Ordinary soldiers wounded in the line of duty, veterans with families and the most severely disabled of troops are the biggest losers under Ottawa's new system of compensating those who've laid down their lives for the country, an independent analysis says.
The detailed actuarial study, commissioned by the Veterans Ombudsman's office and obtained by The Canadian Press, was presented last year to Veterans Affairs Canada, but the department sat on the document and has not formally responded to its findings.
The 77-page report compared the system of lump-sum payments and qualified benefits under the New Veterans Charter and the old policy of guaranteed lifetime pensions, which was set up for soldiers following the Second World War.
The findings buttress the vocal arguments made by outgoing Veterans Ombudsman Pat Stogran, whose term the Conservative government has refused to renew.
Mr. Stogran, a blunt-talking former army colonel, accused federal bureaucrats this month of "penny-pinching" veterans and stonewalling or killing his efforts to improve benefits for former servicemen and women.
The study found senior officers, the ones at the highest end of the pay scale, benefited the most from the new system. The lower the rank, the worse off the soldiers become and it gets even more difficult if the wounded veteran is married and midway through their career.
"Based on our assumptions, we are of the opinion that the actuarial present values of benefits identified in our evaluation offered through the [new Veterans Charter]are lower, in the majority of cases, than the actuarial present values of benefits offered under the Pension Act," says a final report by Aon Consulting Inc., dated Dec. 18, 2009.
It determined that young, single soldiers come out slightly ahead under the new system - as long as their cash settlements are invested with a rate of return between 3.75 and 4 per cent. But critics have warned that many young, wounded troops are blowing their payments.
War widows and orphans are better off with the new system, the report says.
The study took aim at the lump-sum payments, which can be up to $276,000 for the most severe injuries. It concluded that over time the previous system left soldiers with more money in their pockets and that the existing one-time payout was too cheap.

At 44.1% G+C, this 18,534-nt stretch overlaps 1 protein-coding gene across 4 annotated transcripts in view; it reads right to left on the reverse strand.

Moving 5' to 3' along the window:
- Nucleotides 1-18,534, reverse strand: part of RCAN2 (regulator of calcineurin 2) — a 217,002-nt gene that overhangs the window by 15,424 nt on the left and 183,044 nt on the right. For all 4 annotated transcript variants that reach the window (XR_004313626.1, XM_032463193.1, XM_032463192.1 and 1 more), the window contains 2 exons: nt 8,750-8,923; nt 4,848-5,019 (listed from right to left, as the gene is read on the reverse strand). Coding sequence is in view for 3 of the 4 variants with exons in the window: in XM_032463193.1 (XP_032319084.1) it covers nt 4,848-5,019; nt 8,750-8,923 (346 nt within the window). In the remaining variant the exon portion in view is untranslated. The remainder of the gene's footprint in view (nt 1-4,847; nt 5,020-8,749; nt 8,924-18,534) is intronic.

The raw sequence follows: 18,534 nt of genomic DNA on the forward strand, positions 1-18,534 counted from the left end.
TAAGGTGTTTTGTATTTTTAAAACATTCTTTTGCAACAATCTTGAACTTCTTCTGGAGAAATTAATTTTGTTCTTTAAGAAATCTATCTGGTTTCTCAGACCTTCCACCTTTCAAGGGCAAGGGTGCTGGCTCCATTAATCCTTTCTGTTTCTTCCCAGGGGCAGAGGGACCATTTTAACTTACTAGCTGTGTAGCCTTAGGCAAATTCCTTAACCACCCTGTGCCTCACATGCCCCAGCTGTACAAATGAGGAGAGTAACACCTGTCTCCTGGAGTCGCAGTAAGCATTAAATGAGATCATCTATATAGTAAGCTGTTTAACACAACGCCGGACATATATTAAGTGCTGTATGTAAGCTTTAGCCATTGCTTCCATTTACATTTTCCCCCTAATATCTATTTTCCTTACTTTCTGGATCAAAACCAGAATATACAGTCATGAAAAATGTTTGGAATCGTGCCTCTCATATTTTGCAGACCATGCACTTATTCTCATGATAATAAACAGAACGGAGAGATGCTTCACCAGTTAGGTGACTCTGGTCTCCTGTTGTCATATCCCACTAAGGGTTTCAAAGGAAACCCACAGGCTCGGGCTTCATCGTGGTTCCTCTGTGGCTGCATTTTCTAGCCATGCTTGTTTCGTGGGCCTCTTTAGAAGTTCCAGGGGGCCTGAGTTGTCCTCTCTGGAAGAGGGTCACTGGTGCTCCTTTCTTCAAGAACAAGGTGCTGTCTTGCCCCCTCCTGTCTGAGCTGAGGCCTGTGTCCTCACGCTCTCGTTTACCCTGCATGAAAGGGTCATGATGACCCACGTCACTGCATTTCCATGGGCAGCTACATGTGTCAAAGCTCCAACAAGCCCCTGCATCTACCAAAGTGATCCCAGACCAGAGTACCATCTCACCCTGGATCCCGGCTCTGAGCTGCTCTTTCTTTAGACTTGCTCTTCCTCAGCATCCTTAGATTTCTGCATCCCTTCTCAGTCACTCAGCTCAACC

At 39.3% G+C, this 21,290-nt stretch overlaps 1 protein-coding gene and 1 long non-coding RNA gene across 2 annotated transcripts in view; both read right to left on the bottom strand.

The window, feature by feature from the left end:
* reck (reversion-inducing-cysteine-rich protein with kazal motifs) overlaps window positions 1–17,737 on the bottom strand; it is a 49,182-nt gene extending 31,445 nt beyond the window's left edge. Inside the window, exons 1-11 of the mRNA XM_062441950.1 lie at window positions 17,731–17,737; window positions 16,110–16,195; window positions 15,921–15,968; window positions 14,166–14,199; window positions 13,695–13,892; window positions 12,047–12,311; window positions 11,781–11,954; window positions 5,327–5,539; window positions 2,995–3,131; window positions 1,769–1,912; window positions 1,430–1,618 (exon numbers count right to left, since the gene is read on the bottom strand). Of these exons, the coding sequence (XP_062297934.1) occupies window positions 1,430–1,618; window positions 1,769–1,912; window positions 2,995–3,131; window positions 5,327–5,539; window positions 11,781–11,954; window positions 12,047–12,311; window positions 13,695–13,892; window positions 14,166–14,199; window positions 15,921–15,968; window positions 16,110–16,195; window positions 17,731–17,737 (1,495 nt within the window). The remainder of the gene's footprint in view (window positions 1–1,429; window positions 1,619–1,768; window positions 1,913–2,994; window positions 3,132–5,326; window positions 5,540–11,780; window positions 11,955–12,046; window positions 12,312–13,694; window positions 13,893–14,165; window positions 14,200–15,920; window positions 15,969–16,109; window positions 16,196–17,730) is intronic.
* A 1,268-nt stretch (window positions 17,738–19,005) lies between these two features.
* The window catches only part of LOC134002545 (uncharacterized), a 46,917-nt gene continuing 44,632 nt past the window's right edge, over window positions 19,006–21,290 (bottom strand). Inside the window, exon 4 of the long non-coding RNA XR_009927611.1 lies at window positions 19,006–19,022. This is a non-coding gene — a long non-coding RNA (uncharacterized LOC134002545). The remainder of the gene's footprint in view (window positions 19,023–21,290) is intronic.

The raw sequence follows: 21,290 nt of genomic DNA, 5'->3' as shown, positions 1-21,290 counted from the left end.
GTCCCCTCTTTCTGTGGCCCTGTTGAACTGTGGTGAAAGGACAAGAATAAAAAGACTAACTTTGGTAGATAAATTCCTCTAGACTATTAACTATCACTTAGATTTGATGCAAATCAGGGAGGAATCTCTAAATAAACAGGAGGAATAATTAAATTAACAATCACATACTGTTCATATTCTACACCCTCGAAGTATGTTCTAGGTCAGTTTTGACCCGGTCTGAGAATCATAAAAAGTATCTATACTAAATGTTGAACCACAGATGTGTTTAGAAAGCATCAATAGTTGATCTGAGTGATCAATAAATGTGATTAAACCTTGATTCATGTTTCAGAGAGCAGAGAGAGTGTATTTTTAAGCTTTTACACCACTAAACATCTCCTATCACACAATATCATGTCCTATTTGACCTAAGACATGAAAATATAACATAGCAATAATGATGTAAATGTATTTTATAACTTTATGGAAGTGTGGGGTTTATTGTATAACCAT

Aon created an actuarial model and entered more than 600 profiles of potential cases, which were then evaluated. In almost every instance, taking into account gender, age, family status, level of disability and pre-injury income, soldiers at the bottom end of the pay scale came out poorer.
"The Disability Award payable under the [Veterans Charter]does not appear to be sufficient to compensate for these differences in the majority of cases," said the exhaustive study.
Critics have long argued that the lump sum payout was too cheap and point to Britain where injured soldiers are offered tax-free payments equivalent to $929,000.
Veterans Affairs has argued that wounded soldiers receive other stipends in addition to the lump-sum payment, including earnings loss protection and income support. The Aon study factored in those additional benefits and the numbers still came out the same.
That's because, unlike the previous system, most of the new benefits are subject to income tax.
Soldiers permanently disabled in Afghanistan, by a roadside bomb as an example, must pay tax on their permanent impairment allowance, while the old system of exceptional incapacity allowance was tax-free.
The taxation erosion of benefits gets even worse when you factor in where the soldier lives. Those in highly taxed provinces, such as those on the East Coast, get slammed even harder, according to the analysis.
Female soldiers, since they have a tendency to live longer than men, are also hurt by the new system.
The study encompassed both permanently and partially disabled veterans, as well as war widows.
Veterans Affairs is currently reviewing the impact of the Veterans Charter, and minister Jean-Pierre Blackburn noted the ombudsman's analysis.
"I am pleased that this study demonstrates that certain clients, such as survivors and orphans, benefit from the NVC. For clients for whom the NVC seems less advantageous, this is something that we are currently looking into," he said.
"Therefore, as I said many times, the Charter is a living document and something I am ready to act on. Soon, I will receive a full evaluation of all the services and financial aspects of the Charter and I will be in a position to make decisions."
He did not say why the department has not responded directly to Mr. Stogran's office.
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